The Ministry of Aircraft Production, similar to the German wartime Jaegerstab, ceased to exist officially on March 31, 1946, and became part of the Ministry of Supply. In the years that followed, these teams, and especially the experts headed by Professor Lockspeiser, worked on a multitude of German projects.
They adapted these to their own experiments in the field of “suction” wings, and to the work of two German scientists, Professors Prandtl and Busemann, in order to develop a high-speed fighter in which the air intake along the wings was discharged through a half-moon-shaped crescent along the fuselage, in order to both drive and support the vehicle at high speeds.
This research comes to mind when one remembers the incident of January 3, 1956. A Cessna, employed on an aerial photography mission near Pasadena, encountered three circular flying objects, which circled it at a speed of 1,600 mph, and at a distance of two miles. One of these objects, while suddenly breaking away from the formation, gave off a long, vaporous trail as it sped through a cumulous cloud, cutting the cloud in two. “Exactly as if it had sucked up the cloud,” the Cessna pilot exclaimed later.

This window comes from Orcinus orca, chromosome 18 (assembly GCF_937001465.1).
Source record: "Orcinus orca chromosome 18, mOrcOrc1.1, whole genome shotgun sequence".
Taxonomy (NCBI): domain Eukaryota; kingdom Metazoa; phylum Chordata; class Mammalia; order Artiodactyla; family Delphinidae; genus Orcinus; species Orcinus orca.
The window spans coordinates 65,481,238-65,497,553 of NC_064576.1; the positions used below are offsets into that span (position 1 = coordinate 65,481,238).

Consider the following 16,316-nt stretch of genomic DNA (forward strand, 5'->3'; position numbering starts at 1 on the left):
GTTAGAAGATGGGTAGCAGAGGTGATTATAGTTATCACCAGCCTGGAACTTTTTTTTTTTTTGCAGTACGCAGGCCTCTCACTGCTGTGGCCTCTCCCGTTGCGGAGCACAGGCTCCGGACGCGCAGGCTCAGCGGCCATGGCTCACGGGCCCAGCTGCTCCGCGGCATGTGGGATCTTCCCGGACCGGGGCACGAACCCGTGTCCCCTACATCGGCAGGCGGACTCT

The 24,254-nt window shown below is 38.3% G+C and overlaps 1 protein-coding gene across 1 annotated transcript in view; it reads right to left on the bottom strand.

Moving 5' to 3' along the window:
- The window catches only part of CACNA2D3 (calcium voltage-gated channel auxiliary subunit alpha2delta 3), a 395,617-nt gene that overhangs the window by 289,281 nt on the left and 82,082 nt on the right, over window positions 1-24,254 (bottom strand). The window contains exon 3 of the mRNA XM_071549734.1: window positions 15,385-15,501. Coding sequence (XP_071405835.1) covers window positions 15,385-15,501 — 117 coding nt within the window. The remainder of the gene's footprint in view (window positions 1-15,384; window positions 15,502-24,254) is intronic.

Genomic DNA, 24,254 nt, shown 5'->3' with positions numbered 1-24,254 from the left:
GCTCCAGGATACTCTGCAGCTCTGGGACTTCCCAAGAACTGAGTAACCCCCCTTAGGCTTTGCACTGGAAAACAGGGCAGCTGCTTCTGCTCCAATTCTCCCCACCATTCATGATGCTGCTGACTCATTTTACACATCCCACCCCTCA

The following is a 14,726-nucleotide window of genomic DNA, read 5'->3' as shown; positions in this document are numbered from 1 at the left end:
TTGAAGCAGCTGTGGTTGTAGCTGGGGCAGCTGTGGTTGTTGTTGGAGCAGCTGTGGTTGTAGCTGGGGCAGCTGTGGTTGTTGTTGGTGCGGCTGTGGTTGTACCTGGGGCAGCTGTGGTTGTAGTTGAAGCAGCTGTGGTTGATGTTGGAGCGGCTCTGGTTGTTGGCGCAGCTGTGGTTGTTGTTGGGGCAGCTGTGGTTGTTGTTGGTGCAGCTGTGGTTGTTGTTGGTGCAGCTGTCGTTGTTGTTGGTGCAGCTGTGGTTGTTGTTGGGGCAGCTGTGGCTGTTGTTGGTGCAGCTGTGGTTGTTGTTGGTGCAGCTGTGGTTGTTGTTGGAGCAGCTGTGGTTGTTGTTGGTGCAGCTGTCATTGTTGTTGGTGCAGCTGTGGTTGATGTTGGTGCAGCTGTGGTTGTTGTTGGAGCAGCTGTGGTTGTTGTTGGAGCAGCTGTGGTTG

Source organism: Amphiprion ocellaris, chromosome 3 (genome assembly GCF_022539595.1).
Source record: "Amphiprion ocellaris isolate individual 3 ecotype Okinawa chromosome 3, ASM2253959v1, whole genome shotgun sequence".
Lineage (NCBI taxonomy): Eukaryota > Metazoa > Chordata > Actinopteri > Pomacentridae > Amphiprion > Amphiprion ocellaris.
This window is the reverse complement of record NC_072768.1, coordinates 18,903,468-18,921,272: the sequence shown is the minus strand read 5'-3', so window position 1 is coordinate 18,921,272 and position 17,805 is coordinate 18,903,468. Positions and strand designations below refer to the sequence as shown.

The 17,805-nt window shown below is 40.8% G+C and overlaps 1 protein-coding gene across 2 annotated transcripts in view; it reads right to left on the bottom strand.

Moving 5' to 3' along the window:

Back in 1946, the British Broadcasting Corporation announced that Britain “would soon have aircraft capable of speeds well over 1,000 mph, that, according to some experts, such craft had already been built and that, in the near future, they could circumnavigate the globe several times, because they needed only fuel for takeoff and landing.”
Other British sources mentioned aircraft capable of speeds of several thousand miles an hour. More than twenty years have passed since the otherwise so eminently careful BBC boasted of “Britain’s planes of the future,” and officially, these aircraft still remain little more than a dream.
And yet, did not Sir Ben Lockspeiser, the man who was in charge of one of the most responsible “T” teams, declare that “such craft would need no fuel’?” Did he not imply that such craft would gain their own propellant from the atmosphere, by suction and by expulsion?